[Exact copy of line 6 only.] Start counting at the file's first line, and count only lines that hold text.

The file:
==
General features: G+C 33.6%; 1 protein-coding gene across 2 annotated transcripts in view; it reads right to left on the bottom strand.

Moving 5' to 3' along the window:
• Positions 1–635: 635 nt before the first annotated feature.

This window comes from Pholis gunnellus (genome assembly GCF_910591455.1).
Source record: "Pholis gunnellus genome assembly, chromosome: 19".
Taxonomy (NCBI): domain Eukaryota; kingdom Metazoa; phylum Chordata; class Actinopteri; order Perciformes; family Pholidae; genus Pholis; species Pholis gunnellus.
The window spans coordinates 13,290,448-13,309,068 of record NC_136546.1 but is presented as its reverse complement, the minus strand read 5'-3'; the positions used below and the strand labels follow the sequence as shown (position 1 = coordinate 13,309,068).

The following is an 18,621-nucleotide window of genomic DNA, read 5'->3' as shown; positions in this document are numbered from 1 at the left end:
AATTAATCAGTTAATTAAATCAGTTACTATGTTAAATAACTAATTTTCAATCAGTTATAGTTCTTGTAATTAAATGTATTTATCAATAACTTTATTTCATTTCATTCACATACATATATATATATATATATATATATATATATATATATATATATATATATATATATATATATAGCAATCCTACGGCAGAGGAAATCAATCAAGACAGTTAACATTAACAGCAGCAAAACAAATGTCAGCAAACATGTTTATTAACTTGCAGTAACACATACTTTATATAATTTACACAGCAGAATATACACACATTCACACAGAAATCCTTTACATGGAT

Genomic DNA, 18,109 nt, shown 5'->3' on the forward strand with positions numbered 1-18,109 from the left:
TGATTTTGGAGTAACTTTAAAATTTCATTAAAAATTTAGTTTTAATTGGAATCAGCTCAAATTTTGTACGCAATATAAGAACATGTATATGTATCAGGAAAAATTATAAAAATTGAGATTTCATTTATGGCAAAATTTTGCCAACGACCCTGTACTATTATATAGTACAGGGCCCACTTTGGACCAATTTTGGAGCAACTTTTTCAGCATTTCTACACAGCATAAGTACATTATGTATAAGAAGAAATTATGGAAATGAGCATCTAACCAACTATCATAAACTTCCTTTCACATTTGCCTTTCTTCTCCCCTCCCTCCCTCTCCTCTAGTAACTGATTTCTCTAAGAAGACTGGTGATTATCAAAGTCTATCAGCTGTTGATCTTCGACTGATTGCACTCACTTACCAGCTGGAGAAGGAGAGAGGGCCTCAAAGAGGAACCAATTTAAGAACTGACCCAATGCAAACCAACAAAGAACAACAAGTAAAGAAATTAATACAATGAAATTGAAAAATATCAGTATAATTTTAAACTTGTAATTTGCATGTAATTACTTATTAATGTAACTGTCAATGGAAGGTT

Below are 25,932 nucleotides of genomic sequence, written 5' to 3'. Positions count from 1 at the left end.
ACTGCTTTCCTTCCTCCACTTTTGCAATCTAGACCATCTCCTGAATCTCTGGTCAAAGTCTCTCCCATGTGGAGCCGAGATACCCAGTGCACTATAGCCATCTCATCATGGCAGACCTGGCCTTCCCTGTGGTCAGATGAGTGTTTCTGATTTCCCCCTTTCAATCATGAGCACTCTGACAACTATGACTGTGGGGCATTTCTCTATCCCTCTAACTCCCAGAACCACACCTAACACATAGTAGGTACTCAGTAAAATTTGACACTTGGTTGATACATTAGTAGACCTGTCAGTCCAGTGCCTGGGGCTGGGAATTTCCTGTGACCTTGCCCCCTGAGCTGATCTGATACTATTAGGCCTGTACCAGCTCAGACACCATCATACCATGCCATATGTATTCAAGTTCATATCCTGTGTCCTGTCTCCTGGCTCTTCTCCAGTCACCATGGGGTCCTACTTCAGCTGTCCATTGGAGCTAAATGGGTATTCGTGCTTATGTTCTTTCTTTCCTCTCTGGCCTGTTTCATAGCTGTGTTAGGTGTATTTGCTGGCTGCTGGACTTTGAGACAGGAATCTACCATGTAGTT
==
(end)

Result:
Taxonomy (NCBI): domain Eukaryota; kingdom Metazoa; phylum Chordata; class Actinopteri; order Perciformes; family Pholidae; genus Pholis; species Pholis gunnellus.